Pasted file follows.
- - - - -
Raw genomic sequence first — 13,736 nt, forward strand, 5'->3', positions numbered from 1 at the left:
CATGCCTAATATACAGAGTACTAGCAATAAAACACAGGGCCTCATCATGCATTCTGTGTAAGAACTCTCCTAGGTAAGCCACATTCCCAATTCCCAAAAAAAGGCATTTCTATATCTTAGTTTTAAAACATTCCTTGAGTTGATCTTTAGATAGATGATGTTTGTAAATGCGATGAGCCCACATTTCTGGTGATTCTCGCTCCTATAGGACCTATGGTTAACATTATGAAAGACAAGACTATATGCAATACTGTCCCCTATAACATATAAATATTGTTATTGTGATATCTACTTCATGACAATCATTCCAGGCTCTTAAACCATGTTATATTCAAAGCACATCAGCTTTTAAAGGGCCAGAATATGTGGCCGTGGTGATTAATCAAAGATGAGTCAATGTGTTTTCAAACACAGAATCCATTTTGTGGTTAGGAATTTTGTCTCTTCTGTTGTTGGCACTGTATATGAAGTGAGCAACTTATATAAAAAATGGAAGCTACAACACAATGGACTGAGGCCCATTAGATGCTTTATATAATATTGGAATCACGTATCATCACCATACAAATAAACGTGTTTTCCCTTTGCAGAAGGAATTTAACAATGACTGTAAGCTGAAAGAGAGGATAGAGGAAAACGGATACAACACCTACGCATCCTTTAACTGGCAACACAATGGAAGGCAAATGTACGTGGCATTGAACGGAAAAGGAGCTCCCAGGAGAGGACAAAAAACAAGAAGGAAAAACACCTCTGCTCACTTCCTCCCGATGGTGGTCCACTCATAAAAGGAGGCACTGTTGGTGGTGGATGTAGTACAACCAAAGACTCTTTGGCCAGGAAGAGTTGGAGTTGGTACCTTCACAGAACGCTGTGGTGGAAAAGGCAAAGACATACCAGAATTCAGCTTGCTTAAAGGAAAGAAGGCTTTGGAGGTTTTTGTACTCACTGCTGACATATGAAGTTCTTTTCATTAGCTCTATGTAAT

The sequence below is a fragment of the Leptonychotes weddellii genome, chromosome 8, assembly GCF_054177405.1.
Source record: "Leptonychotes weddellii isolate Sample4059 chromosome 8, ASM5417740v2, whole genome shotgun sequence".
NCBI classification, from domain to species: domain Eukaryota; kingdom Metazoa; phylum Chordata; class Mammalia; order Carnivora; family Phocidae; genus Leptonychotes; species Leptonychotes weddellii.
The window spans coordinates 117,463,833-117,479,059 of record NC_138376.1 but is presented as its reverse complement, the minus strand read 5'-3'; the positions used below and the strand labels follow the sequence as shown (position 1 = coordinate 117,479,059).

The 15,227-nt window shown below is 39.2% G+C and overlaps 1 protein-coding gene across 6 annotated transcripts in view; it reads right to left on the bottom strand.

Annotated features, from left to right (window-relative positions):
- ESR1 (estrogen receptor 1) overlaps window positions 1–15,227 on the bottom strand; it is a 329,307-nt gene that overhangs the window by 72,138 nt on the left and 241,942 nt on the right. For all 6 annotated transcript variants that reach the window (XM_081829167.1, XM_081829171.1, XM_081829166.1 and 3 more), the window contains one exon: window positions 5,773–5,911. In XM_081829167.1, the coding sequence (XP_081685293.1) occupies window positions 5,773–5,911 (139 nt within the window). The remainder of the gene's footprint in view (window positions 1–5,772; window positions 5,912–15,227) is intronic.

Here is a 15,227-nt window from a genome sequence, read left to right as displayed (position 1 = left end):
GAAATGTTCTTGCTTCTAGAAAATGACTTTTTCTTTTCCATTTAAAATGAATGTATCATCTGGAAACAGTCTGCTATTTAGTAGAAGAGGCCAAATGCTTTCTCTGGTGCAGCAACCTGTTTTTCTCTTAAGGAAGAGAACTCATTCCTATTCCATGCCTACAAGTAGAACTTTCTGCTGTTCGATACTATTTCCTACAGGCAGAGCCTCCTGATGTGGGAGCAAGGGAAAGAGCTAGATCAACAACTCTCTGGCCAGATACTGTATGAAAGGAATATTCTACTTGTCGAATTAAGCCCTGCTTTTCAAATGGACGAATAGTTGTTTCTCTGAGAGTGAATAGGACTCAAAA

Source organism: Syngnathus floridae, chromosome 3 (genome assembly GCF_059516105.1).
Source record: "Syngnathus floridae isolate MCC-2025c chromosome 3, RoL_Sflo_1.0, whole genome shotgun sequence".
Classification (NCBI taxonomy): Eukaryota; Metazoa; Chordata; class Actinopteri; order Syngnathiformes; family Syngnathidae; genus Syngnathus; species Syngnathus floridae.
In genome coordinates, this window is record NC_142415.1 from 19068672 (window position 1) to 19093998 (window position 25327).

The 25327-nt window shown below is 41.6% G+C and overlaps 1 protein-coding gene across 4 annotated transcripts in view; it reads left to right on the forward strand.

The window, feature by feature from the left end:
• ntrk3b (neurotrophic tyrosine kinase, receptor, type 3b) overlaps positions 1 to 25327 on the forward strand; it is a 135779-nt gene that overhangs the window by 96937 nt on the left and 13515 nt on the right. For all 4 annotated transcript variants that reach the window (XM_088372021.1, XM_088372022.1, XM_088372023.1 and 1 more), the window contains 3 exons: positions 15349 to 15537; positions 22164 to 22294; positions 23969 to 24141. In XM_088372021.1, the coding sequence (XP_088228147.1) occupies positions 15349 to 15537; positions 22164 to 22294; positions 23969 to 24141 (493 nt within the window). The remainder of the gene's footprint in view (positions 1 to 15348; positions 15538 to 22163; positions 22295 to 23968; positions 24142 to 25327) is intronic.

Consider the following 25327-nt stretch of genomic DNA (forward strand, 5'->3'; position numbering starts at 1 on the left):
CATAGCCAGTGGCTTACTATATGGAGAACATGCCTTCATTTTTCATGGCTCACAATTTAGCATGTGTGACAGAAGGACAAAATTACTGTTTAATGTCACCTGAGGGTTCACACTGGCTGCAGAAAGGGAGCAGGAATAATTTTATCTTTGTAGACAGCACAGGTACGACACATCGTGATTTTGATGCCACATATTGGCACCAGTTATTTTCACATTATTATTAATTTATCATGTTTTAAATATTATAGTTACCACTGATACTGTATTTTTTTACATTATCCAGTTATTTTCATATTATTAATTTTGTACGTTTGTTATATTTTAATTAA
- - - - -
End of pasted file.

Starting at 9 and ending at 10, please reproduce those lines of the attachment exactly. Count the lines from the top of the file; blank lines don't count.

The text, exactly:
- ESR1 (estrogen receptor 1) overlaps window positions 1–15,227 on the bottom strand; it is a 329,307-nt gene that overhangs the window by 72,138 nt on the left and 241,942 nt on the right. For all 6 annotated transcript variants that reach the window (XM_081829167.1, XM_081829171.1, XM_081829166.1 and 3 more), the window contains one exon: window positions 5,773–5,911. In XM_081829167.1, the coding sequence (XP_081685293.1) occupies window positions 5,773–5,911 (139 nt within the window). The remainder of the gene's footprint in view (window positions 1–5,772; window positions 5,912–15,227) is intronic.

Here is a 15,227-nt window from a genome sequence, read left to right as displayed (position 1 = left end):